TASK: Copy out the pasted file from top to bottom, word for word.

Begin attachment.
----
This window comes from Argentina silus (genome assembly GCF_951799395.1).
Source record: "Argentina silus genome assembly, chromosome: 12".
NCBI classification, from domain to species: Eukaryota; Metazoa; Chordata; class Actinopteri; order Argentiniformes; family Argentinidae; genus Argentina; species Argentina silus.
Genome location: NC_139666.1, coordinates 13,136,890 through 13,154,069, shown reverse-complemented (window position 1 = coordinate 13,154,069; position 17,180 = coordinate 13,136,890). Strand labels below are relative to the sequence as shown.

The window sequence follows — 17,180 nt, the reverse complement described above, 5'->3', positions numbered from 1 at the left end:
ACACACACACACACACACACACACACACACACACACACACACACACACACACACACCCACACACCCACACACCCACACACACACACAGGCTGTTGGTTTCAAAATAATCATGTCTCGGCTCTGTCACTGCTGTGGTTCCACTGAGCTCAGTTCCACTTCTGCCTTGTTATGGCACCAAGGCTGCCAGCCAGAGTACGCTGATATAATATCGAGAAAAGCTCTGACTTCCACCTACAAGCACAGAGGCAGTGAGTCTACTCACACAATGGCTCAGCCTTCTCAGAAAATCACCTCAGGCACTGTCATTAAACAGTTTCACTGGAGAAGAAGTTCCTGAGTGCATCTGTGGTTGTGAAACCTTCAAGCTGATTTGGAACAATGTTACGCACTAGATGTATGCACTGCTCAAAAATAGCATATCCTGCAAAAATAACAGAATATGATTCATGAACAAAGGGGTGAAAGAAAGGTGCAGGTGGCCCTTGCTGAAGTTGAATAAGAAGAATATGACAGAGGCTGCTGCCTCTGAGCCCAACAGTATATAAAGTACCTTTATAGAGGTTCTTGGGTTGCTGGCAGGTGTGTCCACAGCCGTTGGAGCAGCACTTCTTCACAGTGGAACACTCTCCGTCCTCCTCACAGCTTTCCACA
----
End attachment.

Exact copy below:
This window comes from Argentina silus (genome assembly GCF_951799395.1).
Source record: "Argentina silus genome assembly, chromosome: 12".
NCBI classification, from domain to species: Eukaryota; Metazoa; Chordata; class Actinopteri; order Argentiniformes; family Argentinidae; genus Argentina; species Argentina silus.
Genome location: NC_139666.1, coordinates 13,136,890 through 13,154,069, shown reverse-complemented (window position 1 = coordinate 13,154,069; position 17,180 = coordinate 13,136,890). Strand labels below are relative to the sequence as shown.

The window sequence follows — 17,180 nt, the reverse complement described above, 5'->3', positions numbered from 1 at the left end:
ACACACACACACACACACACACACACACACACACACACACACACACACACACACACCCACACACCCACACACCCACACACACACACAGGCTGTTGGTTTCAAAATAATCATGTCTCGGCTCTGTCACTGCTGTGGTTCCACTGAGCTCAGTTCCACTTCTGCCTTGTTATGGCACCAAGGCTGCCAGCCAGAGTACGCTGATATAATATCGAGAAAAGCTCTGACTTCCACCTACAAGCACAGAGGCAGTGAGTCTACTCACACAATGGCTCAGCCTTCTCAGAAAATCACCTCAGGCACTGTCATTAAACAGTTTCACTGGAGAAGAAGTTCCTGAGTGCATCTGTGGTTGTGAAACCTTCAAGCTGATTTGGAACAATGTTACGCACTAGATGTATGCACTGCTCAAAAATAGCATATCCTGCAAAAATAACAGAATATGATTCATGAACAAAGGGGTGAAAGAAAGGTGCAGGTGGCCCTTGCTGAAGTTGAATAAGAAGAATATGACAGAGGCTGCTGCCTCTGAGCCCAACAGTATATAAAGTACCTTTATAGAGGTTCTTGGGTTGCTGGCAGGTGTGTCCACAGCCGTTGGAGCAGCACTTCTTCACAGTGGAACACTCTCCGTCCTCCTCACAGCTTTCCACA